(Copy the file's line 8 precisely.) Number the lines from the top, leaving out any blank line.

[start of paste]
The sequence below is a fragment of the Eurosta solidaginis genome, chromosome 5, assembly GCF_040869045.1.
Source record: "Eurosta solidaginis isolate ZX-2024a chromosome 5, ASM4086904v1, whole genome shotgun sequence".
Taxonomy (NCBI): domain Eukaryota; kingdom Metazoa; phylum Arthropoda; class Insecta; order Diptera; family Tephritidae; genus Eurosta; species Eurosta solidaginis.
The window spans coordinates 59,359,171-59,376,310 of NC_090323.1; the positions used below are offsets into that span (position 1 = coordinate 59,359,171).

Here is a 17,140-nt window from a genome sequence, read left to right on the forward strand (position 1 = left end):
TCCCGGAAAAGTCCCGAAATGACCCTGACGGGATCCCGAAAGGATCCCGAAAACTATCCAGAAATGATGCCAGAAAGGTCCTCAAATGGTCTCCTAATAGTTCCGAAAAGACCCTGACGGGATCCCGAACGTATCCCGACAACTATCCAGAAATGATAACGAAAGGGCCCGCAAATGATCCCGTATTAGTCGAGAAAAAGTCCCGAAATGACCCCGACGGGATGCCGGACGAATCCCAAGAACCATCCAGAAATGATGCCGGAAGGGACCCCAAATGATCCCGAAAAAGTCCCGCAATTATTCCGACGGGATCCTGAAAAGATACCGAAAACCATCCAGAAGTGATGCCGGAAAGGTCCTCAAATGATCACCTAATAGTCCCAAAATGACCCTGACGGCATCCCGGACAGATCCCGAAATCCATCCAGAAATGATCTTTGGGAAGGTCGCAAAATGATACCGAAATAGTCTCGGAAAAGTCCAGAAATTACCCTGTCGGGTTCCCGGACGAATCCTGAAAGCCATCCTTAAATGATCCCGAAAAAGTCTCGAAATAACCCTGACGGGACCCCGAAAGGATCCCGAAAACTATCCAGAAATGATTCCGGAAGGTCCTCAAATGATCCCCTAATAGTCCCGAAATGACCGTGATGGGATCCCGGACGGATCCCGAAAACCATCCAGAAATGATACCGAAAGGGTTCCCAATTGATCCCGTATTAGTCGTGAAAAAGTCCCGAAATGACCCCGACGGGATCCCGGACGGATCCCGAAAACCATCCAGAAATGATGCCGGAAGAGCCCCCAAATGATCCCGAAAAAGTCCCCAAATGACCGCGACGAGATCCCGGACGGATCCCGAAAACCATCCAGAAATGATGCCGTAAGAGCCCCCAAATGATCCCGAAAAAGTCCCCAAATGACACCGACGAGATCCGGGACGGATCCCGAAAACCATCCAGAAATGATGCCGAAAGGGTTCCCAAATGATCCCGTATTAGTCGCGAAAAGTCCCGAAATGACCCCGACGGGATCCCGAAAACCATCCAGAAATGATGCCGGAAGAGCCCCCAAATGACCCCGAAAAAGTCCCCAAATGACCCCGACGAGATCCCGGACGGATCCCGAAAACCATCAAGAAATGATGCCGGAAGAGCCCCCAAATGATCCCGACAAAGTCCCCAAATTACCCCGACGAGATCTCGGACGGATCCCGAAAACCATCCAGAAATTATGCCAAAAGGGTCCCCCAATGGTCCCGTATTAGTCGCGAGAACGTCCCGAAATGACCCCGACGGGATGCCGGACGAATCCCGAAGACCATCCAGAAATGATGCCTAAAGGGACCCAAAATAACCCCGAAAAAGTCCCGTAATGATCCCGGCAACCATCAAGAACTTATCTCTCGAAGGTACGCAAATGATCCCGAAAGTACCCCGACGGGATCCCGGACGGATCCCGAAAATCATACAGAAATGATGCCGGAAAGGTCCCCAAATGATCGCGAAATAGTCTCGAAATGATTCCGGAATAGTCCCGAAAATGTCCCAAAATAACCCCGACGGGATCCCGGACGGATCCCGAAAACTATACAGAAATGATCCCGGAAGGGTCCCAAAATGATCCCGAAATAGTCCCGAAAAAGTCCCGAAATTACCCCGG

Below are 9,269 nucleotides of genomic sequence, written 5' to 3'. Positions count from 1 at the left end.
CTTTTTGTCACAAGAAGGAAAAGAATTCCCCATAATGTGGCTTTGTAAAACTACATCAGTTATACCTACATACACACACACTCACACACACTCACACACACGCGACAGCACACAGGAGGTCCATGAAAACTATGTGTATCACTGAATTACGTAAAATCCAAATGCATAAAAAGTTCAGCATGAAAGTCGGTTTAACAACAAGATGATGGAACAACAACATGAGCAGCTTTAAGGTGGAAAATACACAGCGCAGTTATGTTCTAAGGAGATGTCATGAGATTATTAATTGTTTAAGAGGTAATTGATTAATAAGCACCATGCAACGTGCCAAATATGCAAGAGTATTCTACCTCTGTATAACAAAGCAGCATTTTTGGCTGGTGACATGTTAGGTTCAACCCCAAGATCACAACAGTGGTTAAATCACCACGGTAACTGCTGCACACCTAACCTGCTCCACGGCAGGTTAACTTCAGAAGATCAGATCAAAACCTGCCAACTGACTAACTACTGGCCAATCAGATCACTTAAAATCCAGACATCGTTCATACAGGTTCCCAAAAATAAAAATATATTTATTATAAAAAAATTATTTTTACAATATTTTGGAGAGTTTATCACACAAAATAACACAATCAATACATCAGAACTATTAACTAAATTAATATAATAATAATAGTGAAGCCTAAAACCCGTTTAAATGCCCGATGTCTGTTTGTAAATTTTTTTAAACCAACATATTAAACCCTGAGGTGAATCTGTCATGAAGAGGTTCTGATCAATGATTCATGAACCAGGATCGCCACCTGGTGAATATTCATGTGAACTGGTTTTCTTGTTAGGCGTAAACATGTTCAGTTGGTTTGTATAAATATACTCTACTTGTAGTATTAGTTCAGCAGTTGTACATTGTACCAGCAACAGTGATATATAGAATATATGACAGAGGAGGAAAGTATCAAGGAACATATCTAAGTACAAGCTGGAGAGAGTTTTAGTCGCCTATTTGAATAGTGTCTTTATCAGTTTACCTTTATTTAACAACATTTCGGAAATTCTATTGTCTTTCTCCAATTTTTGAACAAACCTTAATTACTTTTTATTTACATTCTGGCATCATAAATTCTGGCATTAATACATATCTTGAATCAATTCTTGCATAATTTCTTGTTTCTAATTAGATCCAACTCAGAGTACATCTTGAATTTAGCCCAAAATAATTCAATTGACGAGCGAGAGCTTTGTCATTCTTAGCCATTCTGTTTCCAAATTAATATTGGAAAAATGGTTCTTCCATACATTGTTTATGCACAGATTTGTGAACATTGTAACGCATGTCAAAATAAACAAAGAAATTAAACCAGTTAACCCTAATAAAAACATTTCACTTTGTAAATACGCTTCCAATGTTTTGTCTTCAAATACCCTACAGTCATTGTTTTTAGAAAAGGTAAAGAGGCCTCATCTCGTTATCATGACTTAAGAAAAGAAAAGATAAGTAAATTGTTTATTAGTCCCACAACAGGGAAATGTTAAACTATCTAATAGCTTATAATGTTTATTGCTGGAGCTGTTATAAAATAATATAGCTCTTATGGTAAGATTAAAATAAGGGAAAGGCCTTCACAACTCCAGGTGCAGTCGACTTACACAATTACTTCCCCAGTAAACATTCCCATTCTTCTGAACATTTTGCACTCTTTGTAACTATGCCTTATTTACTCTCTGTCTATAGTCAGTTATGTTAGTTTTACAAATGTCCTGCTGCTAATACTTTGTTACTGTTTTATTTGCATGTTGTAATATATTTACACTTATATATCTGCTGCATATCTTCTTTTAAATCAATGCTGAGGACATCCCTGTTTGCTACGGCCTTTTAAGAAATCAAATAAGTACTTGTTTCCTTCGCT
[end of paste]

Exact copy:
CTTTTTGTCACAAGAAGGAAAAGAATTCCCCATAATGTGGCTTTGTAAAACTACATCAGTTATACCTACATACACACACACTCACACACACTCACACACACGCGACAGCACACAGGAGGTCCATGAAAACTATGTGTATCACTGAATTACGTAAAATCCAAATGCATAAAAAGTTCAGCATGAAAGTCGGTTTAACAACAAGATGATGGAACAACAACATGAGCAGCTTTAAGGTGGAAAATACACAGCGCAGTTATGTTCTAAGGAGATGTCATGAGATTATTAATTGTTTAAGAGGTAATTGATTAATAAGCACCATGCAACGTGCCAAATATGCAAGAGTATTCTACCTCTGTATAACAAAGCAGCATTTTTGGCTGGTGACATGTTAGGTTCAACCCCAAGATCACAACAGTGGTTAAATCACCACGGTAACTGCTGCACACCTAACCTGCTCCACGGCAGGTTAACTTCAGAAGATCAGATCAAAACCTGCCAACTGACTAACTACTGGCCAATCAGATCACTTAAAATCCAGACATCGTTCATACAGGTTCCCAAAAATAAAAATATATTTATTATAAAAAAATTATTTTTACAATATTTTGGAGAGTTTATCACACAAAATAACACAATCAATACATCAGAACTATTAACTAAATTAATATAATAATAATAGTGAAGCCTAAAACCCGTTTAAATGCCCGATGTCTGTTTGTAAATTTTTTTAAACCAACATATTAAACCCTGAGGTGAATCTGTCATGAAGAGGTTCTGATCAATGATTCATGAACCAGGATCGCCACCTGGTGAATATTCATGTGAACTGGTTTTCTTGTTAGGCGTAAACATGTTCAGTTGGTTTGTATAAATATACTCTACTTGTAGTATTAGTTCAGCAGTTGTACATTGTACCAGCAACAGTGATATATAGAATATATGACAGAGGAGGAAAGTATCAAGGAACATATCTAAGTACAAGCTGGAGAGAGTTTTAGTCGCCTATTTGAATAGTGTCTTTATCAGTTTACCTTTATTTAACAACATTTCGGAAATTCTATTGTCTTTCTCCAATTTTTGAACAAACCTTAATTACTTTTTATTTACATTCTGGCATCATAAATTCTGGCATTAATACATATCTTGAATCAATTCTTGCATAATTTCTTGTTTCTAATTAGATCCAACTCAGAGTACATCTTGAATTTAGCCCAAAATAATTCAATTGACGAGCGAGAGCTTTGTCATTCTTAGCCATTCTGTTTCCAAATTAATATTGGAAAAATGGTTCTTCCATACATTGTTTATGCACAGATTTGTGAACATTGTAACGCATGTCAAAATAAACAAAGAAATTAAACCAGTTAACCCTAATAAAAACATTTCACTTTGTAAATACGCTTCCAATGTTTTGTCTTCAAATACCCTACAGTCATTGTTTTTAGAAAAGGTAAAGAGGCCTCATCTCGTTATCATGACTTAAGAAAAGAAAAGATAAGTAAATTGTTTATTAGTCCCACAACAGGGAAATGTTAAACTATCTAATAGCTTATAATGTTTATTGCTGGAGCTGTTATAAAATAATATAGCTCTTATGGTAAGATTAAAATAAGGGAAAGGCCTTCACAACTCCAGGTGCAGTCGACTTACACAATTACTTCCCCAGTAAACATTCCCATTCTTCTGAACATTTTGCACTCTTTGTAACTATGCCTTATTTACTCTCTGTCTATAGTCAGTTATGTTAGTTTTACAAATGTCCTGCTGCTAATACTTTGTTACTGTTTTATTTGCATGTTGTAATATATTTACACTTATATATCTGCTGCATATCTTCTTTTAAATCAATGCTGAGGACATCCCTGTTTGCTACGGCCTTTTAAGAAATCAAATAAGTACTTGTTTCCTTCGCT